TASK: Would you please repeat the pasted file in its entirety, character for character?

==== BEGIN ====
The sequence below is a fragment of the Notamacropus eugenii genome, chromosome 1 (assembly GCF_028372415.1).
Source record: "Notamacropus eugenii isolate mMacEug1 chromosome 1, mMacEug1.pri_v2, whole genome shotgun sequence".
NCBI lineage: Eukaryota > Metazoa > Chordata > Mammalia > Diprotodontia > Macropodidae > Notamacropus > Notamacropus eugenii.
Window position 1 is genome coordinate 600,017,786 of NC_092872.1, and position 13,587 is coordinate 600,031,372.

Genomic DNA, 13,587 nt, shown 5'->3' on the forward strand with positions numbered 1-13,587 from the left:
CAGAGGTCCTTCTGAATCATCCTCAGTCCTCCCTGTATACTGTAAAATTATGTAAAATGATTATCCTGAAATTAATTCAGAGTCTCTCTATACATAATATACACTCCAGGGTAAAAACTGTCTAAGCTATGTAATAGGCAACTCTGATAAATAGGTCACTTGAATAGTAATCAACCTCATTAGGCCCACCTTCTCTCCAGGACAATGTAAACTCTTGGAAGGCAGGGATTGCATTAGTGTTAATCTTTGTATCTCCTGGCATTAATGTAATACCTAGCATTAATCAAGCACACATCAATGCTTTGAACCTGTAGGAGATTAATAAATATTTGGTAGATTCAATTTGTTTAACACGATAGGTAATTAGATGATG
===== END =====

The sequence below is a fragment of the Notamacropus eugenii genome, chromosome 1 (assembly GCF_028372415.1).
Source record: "Notamacropus eugenii isolate mMacEug1 chromosome 1, mMacEug1.pri_v2, whole genome shotgun sequence".
NCBI lineage: Eukaryota > Metazoa > Chordata > Mammalia > Diprotodontia > Macropodidae > Notamacropus > Notamacropus eugenii.
Window position 1 is genome coordinate 600,017,786 of NC_092872.1, and position 13,587 is coordinate 600,031,372.

Genomic DNA, 13,587 nt, shown 5'->3' on the forward strand with positions numbered 1-13,587 from the left:
CAGAGGTCCTTCTGAATCATCCTCAGTCCTCCCTGTATACTGTAAAATTATGTAAAATGATTATCCTGAAATTAATTCAGAGTCTCTCTATACATAATATACACTCCAGGGTAAAAACTGTCTAAGCTATGTAATAGGCAACTCTGATAAATAGGTCACTTGAATAGTAATCAACCTCATTAGGCCCACCTTCTCTCCAGGACAATGTAAACTCTTGGAAGGCAGGGATTGCATTAGTGTTAATCTTTGTATCTCCTGGCATTAATGTAATACCTAGCATTAATCAAGCACACATCAATGCTTTGAACCTGTAGGAGATTAATAAATATTTGGTAGATTCAATTTGTTTAACACGATAGGTAATTAGATGATG